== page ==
How to Pursue Knowledge

Pursuing knowledge is the greatest aspiration, next to giving unconditional love.  When people temporarily die and enter what they call “heaven,” they often report that curious angels ask them, “What have you learned?” And these temporarily “deceased” people are often invited to ask any question they desire.  Sometimes people are at a loss for a question and later regret it.  But almost all of them report that the answers they receive on the other side they cannot recall upon returning to their earthly bodies.  Whether these near-death experience stories are true is not the point of this article.  Instead, the point is that learning is necessary for growth.  So, here are various ways to acquire knowledge:

Be curious.  As babies, we are curious about everything.  And everyone, deep down, truly loves to learn.  But somewhere along the line, we can lose that passion for knowledge.  It could be due to a critical teacher or parent, a learning disability, or a lack of study time.  Or it could be many other pitfalls.  But we are curious beings, and we all have the power to learn anything we desire.  Curiosity is a joy!

Take classes.  Even better, take advanced courses in an academic discipline that strikes our curiosity.  Also, once we are in the workforce, continually take night classes to acquire career designations, as designations have significant implications for job performance and career advancement.  Better still, take courses for the sheer fun of it.

Read.  Read as much as we can about whatever topics fascinate us.  A great way to discover new interests is to visit bookstores and explore random shelves.  But most importantly, read a little every day.  Learning is as essential to human growth as water is to flowers.  And we are all truly flowers.

Get coaching.  Talk to an expert or hire a coach online.  Or tap into our professors’ and TAs’ knowledge.  Or read biographies of people who’ve attained the status we wish to achieve.  Or go onto YouTube, find our areas of interest, and tap into the endless expert knowledge.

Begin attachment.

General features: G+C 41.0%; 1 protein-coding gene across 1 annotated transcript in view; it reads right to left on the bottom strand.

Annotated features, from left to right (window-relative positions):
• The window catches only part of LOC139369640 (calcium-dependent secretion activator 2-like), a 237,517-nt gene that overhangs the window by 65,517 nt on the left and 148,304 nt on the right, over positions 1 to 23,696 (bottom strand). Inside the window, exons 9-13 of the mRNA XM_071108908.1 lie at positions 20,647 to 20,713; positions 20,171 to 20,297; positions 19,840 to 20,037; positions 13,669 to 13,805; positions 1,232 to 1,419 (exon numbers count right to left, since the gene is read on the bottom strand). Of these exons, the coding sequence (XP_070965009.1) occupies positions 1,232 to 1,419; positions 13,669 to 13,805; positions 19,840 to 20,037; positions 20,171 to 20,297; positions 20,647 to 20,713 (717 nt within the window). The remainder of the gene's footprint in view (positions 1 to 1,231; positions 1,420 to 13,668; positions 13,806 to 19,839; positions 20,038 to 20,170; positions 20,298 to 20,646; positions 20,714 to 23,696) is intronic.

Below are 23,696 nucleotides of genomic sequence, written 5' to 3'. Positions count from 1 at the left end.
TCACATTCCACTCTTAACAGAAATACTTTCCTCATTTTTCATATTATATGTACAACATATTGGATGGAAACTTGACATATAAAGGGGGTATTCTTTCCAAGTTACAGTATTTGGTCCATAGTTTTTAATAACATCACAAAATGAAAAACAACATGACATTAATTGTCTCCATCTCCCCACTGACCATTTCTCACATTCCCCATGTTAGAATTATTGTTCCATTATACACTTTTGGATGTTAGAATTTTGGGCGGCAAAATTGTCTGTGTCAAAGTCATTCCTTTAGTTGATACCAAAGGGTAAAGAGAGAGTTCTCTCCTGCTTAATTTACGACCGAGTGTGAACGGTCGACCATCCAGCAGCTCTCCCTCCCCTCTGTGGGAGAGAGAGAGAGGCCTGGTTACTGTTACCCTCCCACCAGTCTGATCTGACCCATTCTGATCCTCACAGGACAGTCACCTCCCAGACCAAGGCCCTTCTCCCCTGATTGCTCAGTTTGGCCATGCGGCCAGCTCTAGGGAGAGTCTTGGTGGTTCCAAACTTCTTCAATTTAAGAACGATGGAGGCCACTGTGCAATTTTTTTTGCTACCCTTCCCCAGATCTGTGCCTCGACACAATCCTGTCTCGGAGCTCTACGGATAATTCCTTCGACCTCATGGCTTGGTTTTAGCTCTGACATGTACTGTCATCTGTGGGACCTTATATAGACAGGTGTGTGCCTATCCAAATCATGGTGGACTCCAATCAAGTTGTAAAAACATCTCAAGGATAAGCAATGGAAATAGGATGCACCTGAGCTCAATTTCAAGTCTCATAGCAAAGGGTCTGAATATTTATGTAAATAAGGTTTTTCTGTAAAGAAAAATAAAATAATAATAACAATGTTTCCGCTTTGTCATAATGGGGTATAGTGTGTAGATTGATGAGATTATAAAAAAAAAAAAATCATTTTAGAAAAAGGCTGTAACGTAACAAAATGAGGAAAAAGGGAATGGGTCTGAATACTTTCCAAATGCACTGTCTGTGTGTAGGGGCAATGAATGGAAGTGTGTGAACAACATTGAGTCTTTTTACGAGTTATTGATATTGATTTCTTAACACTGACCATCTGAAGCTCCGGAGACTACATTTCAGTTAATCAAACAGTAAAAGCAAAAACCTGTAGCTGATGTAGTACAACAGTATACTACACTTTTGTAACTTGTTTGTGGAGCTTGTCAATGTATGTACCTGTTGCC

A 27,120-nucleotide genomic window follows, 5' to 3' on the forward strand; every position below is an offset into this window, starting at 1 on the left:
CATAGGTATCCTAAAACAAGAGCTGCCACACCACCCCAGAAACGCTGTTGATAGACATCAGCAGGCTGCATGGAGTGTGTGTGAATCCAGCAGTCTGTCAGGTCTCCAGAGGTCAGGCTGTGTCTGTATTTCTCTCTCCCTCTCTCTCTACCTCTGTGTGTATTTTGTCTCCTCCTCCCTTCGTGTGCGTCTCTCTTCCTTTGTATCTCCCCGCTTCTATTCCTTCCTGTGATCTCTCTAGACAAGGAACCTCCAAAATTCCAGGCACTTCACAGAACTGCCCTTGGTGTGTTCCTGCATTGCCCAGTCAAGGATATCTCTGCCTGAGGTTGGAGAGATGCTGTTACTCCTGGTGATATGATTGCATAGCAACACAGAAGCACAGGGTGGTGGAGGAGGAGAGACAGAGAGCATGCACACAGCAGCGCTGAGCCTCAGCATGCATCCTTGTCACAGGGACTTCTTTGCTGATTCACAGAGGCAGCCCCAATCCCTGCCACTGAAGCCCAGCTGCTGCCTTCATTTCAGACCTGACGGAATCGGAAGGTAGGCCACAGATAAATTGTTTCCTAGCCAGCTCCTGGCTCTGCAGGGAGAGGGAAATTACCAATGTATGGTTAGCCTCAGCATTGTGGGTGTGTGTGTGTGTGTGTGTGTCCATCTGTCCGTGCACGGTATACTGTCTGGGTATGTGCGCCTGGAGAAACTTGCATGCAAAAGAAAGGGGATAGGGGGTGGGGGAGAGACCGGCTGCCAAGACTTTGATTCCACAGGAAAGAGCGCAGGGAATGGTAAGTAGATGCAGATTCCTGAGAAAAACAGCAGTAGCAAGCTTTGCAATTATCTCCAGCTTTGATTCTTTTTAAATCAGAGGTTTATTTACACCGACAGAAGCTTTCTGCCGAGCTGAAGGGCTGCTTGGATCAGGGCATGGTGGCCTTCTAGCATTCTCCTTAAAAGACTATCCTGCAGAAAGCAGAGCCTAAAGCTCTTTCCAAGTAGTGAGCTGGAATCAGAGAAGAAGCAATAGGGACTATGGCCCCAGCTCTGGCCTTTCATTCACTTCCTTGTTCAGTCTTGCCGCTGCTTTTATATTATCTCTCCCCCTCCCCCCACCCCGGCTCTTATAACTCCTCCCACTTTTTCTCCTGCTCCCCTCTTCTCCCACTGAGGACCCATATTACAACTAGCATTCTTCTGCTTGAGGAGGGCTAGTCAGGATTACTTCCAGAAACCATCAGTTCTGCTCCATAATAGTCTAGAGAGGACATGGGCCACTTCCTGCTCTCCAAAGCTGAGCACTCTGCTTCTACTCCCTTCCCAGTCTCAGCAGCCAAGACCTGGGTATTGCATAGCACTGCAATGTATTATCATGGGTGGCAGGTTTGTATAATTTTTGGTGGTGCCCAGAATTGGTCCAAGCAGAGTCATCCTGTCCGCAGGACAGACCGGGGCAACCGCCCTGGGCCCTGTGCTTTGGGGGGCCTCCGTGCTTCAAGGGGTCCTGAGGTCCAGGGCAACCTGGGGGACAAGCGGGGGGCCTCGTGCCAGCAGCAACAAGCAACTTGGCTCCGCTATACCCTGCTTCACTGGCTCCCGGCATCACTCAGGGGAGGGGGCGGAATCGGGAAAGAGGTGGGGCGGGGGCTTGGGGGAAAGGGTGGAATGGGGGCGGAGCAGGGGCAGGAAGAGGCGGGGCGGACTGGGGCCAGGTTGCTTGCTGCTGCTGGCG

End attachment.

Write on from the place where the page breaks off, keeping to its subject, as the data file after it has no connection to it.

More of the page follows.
Do research.  Find a topic of interest and research it.  Exciting software for storing and filing research articles and links is called  I’m a big online whiteboard fan, and has many whiteboard features, plus the ability to store URLs, create articles, and embed rich media.  It has a free version with limited storage and a paid version at $8 US per month.

Join Meet Ups.  Meet ups offer opportunities to discuss our area of interest with other enthusiasts.  For example, I went to a society that aims to build a space station on the moon, complete with blueprints, and we had a lot of fun sharing ideas.  So, whatever knowledge you wish to gain, it’s out there.  If you can imagine it, chances are there’s a group researching it.

Find a solitary place to study.  Libraries are the best places for isolating oneself.  And the wealth of books and delicious silence within these rooms can generate ideas.  I love studying alone in a home office or with another person also engaged in studies.

Interview people.  We can learn so much by interviewing others.  For example, I love reading stories about near-death experiences.  These stories are qualitative research, as they are first-person accounts of lived experiences.  When we interview multiple people on a topic, we can begin to isolate patterns and themes and even make conclusions or pose theories that we can test.

Listen carefully to others.  Everybody has a wonderfully unique life story and view of the world.  We can discover a new way of looking at life when we listen carefully to what others say.  And no story is any less than another.  They all represent different journeys on the quest for the same goal, which in my mind, is the achievement of knowledge and unconditional love.